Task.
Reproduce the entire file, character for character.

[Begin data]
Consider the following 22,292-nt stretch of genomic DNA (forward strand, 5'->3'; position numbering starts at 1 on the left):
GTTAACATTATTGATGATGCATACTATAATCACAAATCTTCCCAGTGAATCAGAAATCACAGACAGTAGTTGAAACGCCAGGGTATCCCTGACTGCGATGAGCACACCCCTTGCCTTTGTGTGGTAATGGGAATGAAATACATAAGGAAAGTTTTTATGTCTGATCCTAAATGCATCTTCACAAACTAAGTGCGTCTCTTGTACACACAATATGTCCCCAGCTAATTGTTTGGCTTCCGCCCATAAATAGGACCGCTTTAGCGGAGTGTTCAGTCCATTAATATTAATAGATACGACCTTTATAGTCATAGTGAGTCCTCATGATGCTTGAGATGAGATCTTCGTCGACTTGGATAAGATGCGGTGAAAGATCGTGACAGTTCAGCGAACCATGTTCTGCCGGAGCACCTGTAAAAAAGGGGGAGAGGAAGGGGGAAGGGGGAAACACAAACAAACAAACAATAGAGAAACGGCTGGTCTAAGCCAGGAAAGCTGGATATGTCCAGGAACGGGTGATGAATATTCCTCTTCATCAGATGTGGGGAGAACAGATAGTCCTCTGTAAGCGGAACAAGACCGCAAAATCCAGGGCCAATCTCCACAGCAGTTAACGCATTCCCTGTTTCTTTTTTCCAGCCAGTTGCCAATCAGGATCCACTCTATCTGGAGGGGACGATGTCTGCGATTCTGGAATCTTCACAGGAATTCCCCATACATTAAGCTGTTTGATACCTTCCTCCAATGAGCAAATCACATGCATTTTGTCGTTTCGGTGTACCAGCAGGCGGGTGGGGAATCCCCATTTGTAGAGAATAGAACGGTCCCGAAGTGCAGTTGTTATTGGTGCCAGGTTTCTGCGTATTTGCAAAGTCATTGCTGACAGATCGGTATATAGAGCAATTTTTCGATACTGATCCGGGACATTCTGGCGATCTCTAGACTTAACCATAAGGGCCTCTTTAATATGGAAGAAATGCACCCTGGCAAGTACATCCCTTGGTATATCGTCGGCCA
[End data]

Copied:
Consider the following 22,292-nt stretch of genomic DNA (forward strand, 5'->3'; position numbering starts at 1 on the left):
GTTAACATTATTGATGATGCATACTATAATCACAAATCTTCCCAGTGAATCAGAAATCACAGACAGTAGTTGAAACGCCAGGGTATCCCTGACTGCGATGAGCACACCCCTTGCCTTTGTGTGGTAATGGGAATGAAATACATAAGGAAAGTTTTTATGTCTGATCCTAAATGCATCTTCACAAACTAAGTGCGTCTCTTGTACACACAATATGTCCCCAGCTAATTGTTTGGCTTCCGCCCATAAATAGGACCGCTTTAGCGGAGTGTTCAGTCCATTAATATTAATAGATACGACCTTTATAGTCATAGTGAGTCCTCATGATGCTTGAGATGAGATCTTCGTCGACTTGGATAAGATGCGGTGAAAGATCGTGACAGTTCAGCGAACCATGTTCTGCCGGAGCACCTGTAAAAAAGGGGGAGAGGAAGGGGGAAGGGGGAAACACAAACAAACAAACAATAGAGAAACGGCTGGTCTAAGCCAGGAAAGCTGGATATGTCCAGGAACGGGTGATGAATATTCCTCTTCATCAGATGTGGGGAGAACAGATAGTCCTCTGTAAGCGGAACAAGACCGCAAAATCCAGGGCCAATCTCCACAGCAGTTAACGCATTCCCTGTTTCTTTTTTCCAGCCAGTTGCCAATCAGGATCCACTCTATCTGGAGGGGACGATGTCTGCGATTCTGGAATCTTCACAGGAATTCCCCATACATTAAGCTGTTTGATACCTTCCTCCAATGAGCAAATCACATGCATTTTGTCGTTTCGGTGTACCAGCAGGCGGGTGGGGAATCCCCATTTGTAGAGAATAGAACGGTCCCGAAGTGCAGTTGTTATTGGTGCCAGGTTTCTGCGTATTTGCAAAGTCATTGCTGACAGATCGGTATATAGAGCAATTTTTCGATACTGATCCGGGACATTCTGGCGATCTCTAGACTTAACCATAAGGGCCTCTTTAATATGGAAGAAATGCACCCTGGCAAGTACATCCCTTGGTATATCGTCGGCCA